Truck drivers filling up at your truck stop may be unhappy with the limits set on credit and debit purchases at the pump.
When a trucker wants to purchase $300-$400 worth of fuel, they may have to re-swipe their card each time it hits the limit of $100. Or, the driver can go in the station and pay for the transaction using inside payment terminals that don’t have a limit. Of course, drivers don’t want to take the time to go into the store to pay.
The credit card companies recommend that fuel stations set their authorization limits to the liability limit for the card brand. That way, the merchant is protected from any chargebacks. The merchant determines the amount of the authorization hold, but the customer’s bank determines how long the hold stays on the card.
For Visa, MasterCard and Discover, merchants are liable only for the amount of bad purchases over $100. (Within certain categories of fraud, such as stolen credit cards, the entire chargeback falls back on the merchant). American Express determines its limits based on contractual relationships with the merchants.
These authorization limits apply to fuel purchases because they are a unique type of transaction. The purchase is authorized when the user puts the card in the pump, but the final amount isn’t known until the fuel stops flowing.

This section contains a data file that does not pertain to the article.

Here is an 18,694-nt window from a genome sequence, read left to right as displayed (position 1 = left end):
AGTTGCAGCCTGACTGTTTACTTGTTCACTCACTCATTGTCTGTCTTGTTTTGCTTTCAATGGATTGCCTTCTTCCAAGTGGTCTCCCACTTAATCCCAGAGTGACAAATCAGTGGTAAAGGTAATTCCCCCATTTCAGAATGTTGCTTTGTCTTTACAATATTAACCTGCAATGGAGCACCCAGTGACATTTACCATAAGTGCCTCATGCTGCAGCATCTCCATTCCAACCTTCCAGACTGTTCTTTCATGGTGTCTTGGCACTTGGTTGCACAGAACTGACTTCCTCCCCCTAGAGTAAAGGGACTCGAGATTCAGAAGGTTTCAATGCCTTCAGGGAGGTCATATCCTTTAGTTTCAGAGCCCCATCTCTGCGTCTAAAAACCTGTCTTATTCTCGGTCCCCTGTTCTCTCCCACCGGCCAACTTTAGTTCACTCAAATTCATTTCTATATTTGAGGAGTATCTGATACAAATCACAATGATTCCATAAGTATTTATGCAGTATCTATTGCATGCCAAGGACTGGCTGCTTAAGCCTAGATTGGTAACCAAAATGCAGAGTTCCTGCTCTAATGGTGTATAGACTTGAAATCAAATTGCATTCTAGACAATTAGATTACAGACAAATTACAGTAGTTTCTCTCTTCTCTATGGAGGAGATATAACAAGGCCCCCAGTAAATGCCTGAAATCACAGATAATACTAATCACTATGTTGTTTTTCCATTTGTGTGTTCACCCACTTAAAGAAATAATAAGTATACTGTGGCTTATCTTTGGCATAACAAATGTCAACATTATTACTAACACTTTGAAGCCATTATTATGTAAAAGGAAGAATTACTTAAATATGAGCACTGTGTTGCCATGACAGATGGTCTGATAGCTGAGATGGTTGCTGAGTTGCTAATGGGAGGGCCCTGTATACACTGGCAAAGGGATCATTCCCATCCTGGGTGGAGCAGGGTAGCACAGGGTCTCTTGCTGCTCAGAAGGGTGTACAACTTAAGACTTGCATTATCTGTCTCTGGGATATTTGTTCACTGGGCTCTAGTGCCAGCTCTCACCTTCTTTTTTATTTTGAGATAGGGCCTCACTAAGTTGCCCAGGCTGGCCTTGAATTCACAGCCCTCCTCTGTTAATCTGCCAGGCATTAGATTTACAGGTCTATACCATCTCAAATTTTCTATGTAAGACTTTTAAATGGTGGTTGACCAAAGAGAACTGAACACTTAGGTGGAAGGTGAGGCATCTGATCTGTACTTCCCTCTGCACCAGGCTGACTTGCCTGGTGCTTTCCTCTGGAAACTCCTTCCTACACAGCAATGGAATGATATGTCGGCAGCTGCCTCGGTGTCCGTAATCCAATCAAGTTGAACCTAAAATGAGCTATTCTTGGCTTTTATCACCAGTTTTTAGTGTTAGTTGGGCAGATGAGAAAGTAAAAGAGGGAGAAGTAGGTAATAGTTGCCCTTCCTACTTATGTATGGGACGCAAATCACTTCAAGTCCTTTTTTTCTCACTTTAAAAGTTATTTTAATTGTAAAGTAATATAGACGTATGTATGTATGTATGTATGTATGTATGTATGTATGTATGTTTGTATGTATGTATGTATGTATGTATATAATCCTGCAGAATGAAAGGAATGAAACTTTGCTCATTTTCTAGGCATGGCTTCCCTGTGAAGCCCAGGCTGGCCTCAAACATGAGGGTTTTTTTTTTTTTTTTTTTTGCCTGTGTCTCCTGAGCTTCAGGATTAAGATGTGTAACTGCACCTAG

However, EMV Compliance will be available in April 2021 and will greatly reduce the merchant’s liability for chargebacks at the pump.
WHY DO YOU SEE A HOLD ON YOUR CREDIT CARD STATEMENT?
The card issuer places a hold on the customer’s funds, either a credit card, debit or pre-paid card balance, usually for the full liability limit amount. The hold ensures the customer has sufficient funds to complete the transaction. That’s the difference between at-the-pump and in-store purchases. In the store, if a driver doesn’t have adequate funds on a credit or debit card, they can put a bag of chips and a bottle of soda back on the shelf. But once the gas is pumped, it’s sold.
The hold funds are a risk to the user because it can restrict the use of funds in their account and cause them to be overdrawn or exceed their credit limit until the bank lifts the hold. Hold charges are also common at restaurants, hotels and car rental companies.
The authorization limits are a compromise between liability for the merchant and the average consumer gas purchase. Most car drivers will never run into the limit. Only truckers and RV drivers have to deal with it regularly, except when gas prices rise. Then owners of Hummers and other big pickups and SUVs may bump up against the limits.
Credit card rules now state that holds must be lifted within three days, and many are lifted almost immediately. Debit cards processed with a PIN transaction are settled in real-time so holds are not a problem for consumers in that case.
A truck stop operator may be tempted to raise the limits to reduce complaints from truckers about having to make multiple transactions to fill their tanks. Keep in mind that raising the limit will likely expose the merchant to liability for rejected transactions. In addition, banks have the ability to automatically chargeback any transaction over the liability limit.
If you have questions about accepting card payments at your fuel station, talk to the experts at FFS.